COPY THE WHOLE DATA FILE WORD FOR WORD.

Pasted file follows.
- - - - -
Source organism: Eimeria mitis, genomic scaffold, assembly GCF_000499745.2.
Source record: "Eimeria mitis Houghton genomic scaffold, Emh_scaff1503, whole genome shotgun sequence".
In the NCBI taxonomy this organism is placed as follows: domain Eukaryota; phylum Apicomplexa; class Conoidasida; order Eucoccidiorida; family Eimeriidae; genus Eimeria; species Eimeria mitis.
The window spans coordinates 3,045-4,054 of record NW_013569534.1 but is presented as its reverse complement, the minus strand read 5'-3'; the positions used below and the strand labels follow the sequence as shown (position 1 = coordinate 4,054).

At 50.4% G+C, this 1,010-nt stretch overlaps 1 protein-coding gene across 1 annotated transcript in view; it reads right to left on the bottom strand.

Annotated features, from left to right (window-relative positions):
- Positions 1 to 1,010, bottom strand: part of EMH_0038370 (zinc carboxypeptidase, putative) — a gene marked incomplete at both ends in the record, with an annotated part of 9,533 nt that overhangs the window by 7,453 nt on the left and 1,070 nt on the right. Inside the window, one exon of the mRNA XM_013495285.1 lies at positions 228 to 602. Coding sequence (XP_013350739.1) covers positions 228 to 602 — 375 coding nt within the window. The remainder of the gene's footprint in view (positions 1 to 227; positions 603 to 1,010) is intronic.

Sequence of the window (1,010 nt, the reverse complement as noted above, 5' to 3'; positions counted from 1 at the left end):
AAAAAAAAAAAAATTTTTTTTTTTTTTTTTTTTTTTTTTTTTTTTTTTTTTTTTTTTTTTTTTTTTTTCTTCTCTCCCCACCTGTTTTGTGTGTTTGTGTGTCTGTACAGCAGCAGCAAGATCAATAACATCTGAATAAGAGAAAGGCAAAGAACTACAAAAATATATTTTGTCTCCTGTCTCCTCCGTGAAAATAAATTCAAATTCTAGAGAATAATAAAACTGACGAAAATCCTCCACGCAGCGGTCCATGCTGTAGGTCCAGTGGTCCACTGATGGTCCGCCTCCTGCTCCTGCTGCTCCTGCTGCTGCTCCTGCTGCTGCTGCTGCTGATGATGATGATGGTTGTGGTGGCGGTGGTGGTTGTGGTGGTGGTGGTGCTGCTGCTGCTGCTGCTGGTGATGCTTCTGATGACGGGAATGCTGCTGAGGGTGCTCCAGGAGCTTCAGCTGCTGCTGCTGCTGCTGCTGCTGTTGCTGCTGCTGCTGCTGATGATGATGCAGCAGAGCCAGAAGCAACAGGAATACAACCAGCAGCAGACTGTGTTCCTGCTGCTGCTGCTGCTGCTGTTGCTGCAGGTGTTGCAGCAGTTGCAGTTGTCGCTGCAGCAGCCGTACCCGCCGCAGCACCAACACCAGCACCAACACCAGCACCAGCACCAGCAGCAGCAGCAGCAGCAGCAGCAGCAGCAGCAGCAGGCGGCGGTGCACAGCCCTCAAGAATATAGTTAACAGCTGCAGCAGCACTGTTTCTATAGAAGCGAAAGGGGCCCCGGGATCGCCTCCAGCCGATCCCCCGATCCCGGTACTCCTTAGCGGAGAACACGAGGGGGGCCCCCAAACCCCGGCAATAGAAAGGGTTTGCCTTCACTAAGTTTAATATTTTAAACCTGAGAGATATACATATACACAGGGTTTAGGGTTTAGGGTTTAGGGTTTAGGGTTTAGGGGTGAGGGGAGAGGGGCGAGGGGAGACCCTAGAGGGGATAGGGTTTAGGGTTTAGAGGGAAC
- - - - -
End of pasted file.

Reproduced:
Source organism: Eimeria mitis, genomic scaffold, assembly GCF_000499745.2.
Source record: "Eimeria mitis Houghton genomic scaffold, Emh_scaff1503, whole genome shotgun sequence".
In the NCBI taxonomy this organism is placed as follows: domain Eukaryota; phylum Apicomplexa; class Conoidasida; order Eucoccidiorida; family Eimeriidae; genus Eimeria; species Eimeria mitis.
The window spans coordinates 3,045-4,054 of record NW_013569534.1 but is presented as its reverse complement, the minus strand read 5'-3'; the positions used below and the strand labels follow the sequence as shown (position 1 = coordinate 4,054).

At 50.4% G+C, this 1,010-nt stretch overlaps 1 protein-coding gene across 1 annotated transcript in view; it reads right to left on the bottom strand.

Annotated features, from left to right (window-relative positions):
- Positions 1 to 1,010, bottom strand: part of EMH_0038370 (zinc carboxypeptidase, putative) — a gene marked incomplete at both ends in the record, with an annotated part of 9,533 nt that overhangs the window by 7,453 nt on the left and 1,070 nt on the right. Inside the window, one exon of the mRNA XM_013495285.1 lies at positions 228 to 602. Coding sequence (XP_013350739.1) covers positions 228 to 602 — 375 coding nt within the window. The remainder of the gene's footprint in view (positions 1 to 227; positions 603 to 1,010) is intronic.

Sequence of the window (1,010 nt, the reverse complement as noted above, 5' to 3'; positions counted from 1 at the left end):
AAAAAAAAAAAAATTTTTTTTTTTTTTTTTTTTTTTTTTTTTTTTTTTTTTTTTTTTTTTTTTTTTTTCTTCTCTCCCCACCTGTTTTGTGTGTTTGTGTGTCTGTACAGCAGCAGCAAGATCAATAACATCTGAATAAGAGAAAGGCAAAGAACTACAAAAATATATTTTGTCTCCTGTCTCCTCCGTGAAAATAAATTCAAATTCTAGAGAATAATAAAACTGACGAAAATCCTCCACGCAGCGGTCCATGCTGTAGGTCCAGTGGTCCACTGATGGTCCGCCTCCTGCTCCTGCTGCTCCTGCTGCTGCTCCTGCTGCTGCTGCTGCTGATGATGATGATGGTTGTGGTGGCGGTGGTGGTTGTGGTGGTGGTGGTGCTGCTGCTGCTGCTGCTGGTGATGCTTCTGATGACGGGAATGCTGCTGAGGGTGCTCCAGGAGCTTCAGCTGCTGCTGCTGCTGCTGCTGCTGTTGCTGCTGCTGCTGCTGATGATGATGCAGCAGAGCCAGAAGCAACAGGAATACAACCAGCAGCAGACTGTGTTCCTGCTGCTGCTGCTGCTGCTGTTGCTGCAGGTGTTGCAGCAGTTGCAGTTGTCGCTGCAGCAGCCGTACCCGCCGCAGCACCAACACCAGCACCAACACCAGCACCAGCACCAGCAGCAGCAGCAGCAGCAGCAGCAGCAGCAGCAGCAGGCGGCGGTGCACAGCCCTCAAGAATATAGTTAACAGCTGCAGCAGCACTGTTTCTATAGAAGCGAAAGGGGCCCCGGGATCGCCTCCAGCCGATCCCCCGATCCCGGTACTCCTTAGCGGAGAACACGAGGGGGGCCCCCAAACCCCGGCAATAGAAAGGGTTTGCCTTCACTAAGTTTAATATTTTAAACCTGAGAGATATACATATACACAGGGTTTAGGGTTTAGGGTTTAGGGTTTAGGGTTTAGGGGTGAGGGGAGAGGGGCGAGGGGAGACCCTAGAGGGGATAGGGTTTAGGGTTTAGAGGGAAC